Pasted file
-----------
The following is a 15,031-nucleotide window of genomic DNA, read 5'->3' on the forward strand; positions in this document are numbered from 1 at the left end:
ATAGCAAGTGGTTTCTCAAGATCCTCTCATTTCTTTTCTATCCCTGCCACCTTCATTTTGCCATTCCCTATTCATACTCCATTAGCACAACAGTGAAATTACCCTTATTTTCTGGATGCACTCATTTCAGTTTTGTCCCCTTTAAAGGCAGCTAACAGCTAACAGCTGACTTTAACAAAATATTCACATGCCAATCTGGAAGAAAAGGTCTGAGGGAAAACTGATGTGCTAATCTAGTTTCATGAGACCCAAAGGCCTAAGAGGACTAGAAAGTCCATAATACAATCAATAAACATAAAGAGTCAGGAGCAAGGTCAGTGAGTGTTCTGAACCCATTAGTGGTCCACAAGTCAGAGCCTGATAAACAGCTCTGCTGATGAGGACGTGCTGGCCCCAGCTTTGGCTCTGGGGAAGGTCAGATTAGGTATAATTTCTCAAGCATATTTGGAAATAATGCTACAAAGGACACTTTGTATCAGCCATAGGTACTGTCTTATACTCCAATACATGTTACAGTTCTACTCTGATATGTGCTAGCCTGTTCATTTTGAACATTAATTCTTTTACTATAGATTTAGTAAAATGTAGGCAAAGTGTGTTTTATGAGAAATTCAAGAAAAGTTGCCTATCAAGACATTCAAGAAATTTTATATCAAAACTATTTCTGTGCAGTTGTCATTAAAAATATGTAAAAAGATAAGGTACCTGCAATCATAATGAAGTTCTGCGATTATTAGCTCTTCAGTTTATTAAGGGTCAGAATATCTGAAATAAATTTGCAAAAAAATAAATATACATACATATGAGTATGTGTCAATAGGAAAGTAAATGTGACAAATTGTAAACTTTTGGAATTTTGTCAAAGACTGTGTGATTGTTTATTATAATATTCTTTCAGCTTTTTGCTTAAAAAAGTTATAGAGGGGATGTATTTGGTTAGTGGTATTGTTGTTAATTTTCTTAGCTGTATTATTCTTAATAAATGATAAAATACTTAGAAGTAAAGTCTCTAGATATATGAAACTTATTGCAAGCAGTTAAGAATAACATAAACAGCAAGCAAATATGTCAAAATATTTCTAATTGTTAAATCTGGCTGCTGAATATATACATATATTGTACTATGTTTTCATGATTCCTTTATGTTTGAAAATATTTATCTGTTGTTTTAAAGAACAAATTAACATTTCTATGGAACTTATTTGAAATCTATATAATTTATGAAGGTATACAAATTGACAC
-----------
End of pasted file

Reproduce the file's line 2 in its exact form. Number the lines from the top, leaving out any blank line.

ATAGCAAGTGGTTTCTCAAGATCCTCTCATTTCTTTTCTATCCCTGCCACCTTCATTTTGCCATTCCCTATTCATACTCCATTAGCACAACAGTGAAATTACCCTTATTTTCTGGATGCACTCATTTCAGTTTTGTCCCCTTTAAAGGCAGCTAACAGCTAACAGCTGACTTTAACAAAATATTCACATGCCAATCTGGAAGAAAAGGTCTGAGGGAAAACTGATGTGCTAATCTAGTTTCATGAGACCCAAAGGCCTAAGAGGACTAGAAAGTCCATAATACAATCAATAAACATAAAGAGTCAGGAGCAAGGTCAGTGAGTGTTCTGAACCCATTAGTGGTCCACAAGTCAGAGCCTGATAAACAGCTCTGCTGATGAGGACGTGCTGGCCCCAGCTTTGGCTCTGGGGAAGGTCAGATTAGGTATAATTTCTCAAGCATATTTGGAAATAATGCTACAAAGGACACTTTGTATCAGCCATAGGTACTGTCTTATACTCCAATACATGTTACAGTTCTACTCTGATATGTGCTAGCCTGTTCATTTTGAACATTAATTCTTTTACTATAGATTTAGTAAAATGTAGGCAAAGTGTGTTTTATGAGAAATTCAAGAAAAGTTGCCTATCAAGACATTCAAGAAATTTTATATCAAAACTATTTCTGTGCAGTTGTCATTAAAAATATGTAAAAAGATAAGGTACCTGCAATCATAATGAAGTTCTGCGATTATTAGCTCTTCAGTTTATTAAGGGTCAGAATATCTGAAATAAATTTGCAAAAAAATAAATATACATACATATGAGTATGTGTCAATAGGAAAGTAAATGTGACAAATTGTAAACTTTTGGAATTTTGTCAAAGACTGTGTGATTGTTTATTATAATATTCTTTCAGCTTTTTGCTTAAAAAAGTTATAGAGGGGATGTATTTGGTTAGTGGTATTGTTGTTAATTTTCTTAGCTGTATTATTCTTAATAAATGATAAAATACTTAGAAGTAAAGTCTCTAGATATATGAAACTTATTGCAAGCAGTTAAGAATAACATAAACAGCAAGCAAATATGTCAAAATATTTCTAATTGTTAAATCTGGCTGCTGAATATATACATATATTGTACTATGTTTTCATGATTCCTTTATGTTTGAAAATATTTATCTGTTGTTTTAAAGAACAAATTAACATTTCTATGGAACTTATTTGAAATCTATATAATTTATGAAGGTATACAAATTGACAC